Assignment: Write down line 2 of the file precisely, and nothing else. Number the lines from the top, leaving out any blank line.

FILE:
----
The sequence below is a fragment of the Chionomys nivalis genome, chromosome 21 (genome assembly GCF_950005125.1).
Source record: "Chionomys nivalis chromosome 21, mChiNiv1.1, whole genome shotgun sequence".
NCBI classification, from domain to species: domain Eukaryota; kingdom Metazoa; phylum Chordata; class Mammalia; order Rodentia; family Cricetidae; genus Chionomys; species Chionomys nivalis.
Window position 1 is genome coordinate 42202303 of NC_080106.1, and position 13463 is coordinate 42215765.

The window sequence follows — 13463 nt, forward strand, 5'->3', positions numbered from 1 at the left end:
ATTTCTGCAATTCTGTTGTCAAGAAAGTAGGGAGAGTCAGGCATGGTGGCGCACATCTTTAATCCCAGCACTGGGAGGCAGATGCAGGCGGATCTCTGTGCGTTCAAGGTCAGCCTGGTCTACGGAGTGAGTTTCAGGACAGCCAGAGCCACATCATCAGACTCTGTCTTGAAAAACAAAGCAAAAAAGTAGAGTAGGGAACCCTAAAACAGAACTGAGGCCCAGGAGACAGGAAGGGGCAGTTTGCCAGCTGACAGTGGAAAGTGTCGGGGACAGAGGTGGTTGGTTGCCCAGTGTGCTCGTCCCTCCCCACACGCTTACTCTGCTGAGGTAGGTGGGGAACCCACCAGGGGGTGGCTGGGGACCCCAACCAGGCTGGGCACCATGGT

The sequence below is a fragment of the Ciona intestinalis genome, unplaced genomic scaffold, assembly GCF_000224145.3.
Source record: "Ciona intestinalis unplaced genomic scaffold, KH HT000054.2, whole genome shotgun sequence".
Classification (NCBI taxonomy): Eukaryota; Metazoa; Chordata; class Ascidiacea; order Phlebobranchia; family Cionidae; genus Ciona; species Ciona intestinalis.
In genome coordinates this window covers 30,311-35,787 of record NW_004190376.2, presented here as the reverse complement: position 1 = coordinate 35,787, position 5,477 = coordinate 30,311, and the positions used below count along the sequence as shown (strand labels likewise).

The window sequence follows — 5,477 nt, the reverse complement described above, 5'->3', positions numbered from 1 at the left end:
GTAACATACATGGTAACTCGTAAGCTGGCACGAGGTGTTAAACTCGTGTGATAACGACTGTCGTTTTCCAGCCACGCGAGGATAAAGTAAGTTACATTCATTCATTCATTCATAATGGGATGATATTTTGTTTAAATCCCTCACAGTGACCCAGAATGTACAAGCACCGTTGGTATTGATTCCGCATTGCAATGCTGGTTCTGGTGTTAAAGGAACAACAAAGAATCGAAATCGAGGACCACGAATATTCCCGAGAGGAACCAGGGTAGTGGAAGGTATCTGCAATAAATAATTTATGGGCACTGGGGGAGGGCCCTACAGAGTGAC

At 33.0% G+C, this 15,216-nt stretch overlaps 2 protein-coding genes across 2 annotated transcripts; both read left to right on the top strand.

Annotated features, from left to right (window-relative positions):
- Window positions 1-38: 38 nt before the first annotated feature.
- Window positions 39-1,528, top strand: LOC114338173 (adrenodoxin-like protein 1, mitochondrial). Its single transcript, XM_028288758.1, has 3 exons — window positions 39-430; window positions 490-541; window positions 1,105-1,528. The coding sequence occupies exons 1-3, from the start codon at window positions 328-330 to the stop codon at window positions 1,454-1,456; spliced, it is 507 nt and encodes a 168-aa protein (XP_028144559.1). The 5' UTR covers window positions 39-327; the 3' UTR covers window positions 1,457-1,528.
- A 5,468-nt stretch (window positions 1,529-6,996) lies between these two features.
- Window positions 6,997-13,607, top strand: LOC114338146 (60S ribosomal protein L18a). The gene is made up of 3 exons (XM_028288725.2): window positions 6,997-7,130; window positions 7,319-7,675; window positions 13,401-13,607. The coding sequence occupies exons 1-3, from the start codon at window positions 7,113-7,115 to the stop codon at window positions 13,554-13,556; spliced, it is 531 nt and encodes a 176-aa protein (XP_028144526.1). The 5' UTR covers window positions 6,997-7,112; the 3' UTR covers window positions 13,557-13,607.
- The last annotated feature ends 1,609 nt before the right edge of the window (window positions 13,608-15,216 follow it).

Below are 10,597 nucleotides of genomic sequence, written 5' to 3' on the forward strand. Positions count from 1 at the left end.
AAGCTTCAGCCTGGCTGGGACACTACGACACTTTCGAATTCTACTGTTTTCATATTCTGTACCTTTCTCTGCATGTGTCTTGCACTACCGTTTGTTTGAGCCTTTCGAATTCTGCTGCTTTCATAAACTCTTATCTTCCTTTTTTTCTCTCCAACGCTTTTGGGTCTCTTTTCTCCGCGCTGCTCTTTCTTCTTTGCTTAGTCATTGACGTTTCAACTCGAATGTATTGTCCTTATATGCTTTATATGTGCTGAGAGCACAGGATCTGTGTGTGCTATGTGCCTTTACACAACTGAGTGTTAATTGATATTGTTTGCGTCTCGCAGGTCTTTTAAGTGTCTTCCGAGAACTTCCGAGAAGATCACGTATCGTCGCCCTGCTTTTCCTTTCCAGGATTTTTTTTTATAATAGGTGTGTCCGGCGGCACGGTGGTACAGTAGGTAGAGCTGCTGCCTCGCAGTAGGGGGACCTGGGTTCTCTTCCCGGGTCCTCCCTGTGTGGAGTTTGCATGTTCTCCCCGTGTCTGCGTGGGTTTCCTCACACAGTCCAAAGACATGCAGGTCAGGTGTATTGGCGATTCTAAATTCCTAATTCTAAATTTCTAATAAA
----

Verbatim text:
Source record: "Chionomys nivalis chromosome 21, mChiNiv1.1, whole genome shotgun sequence".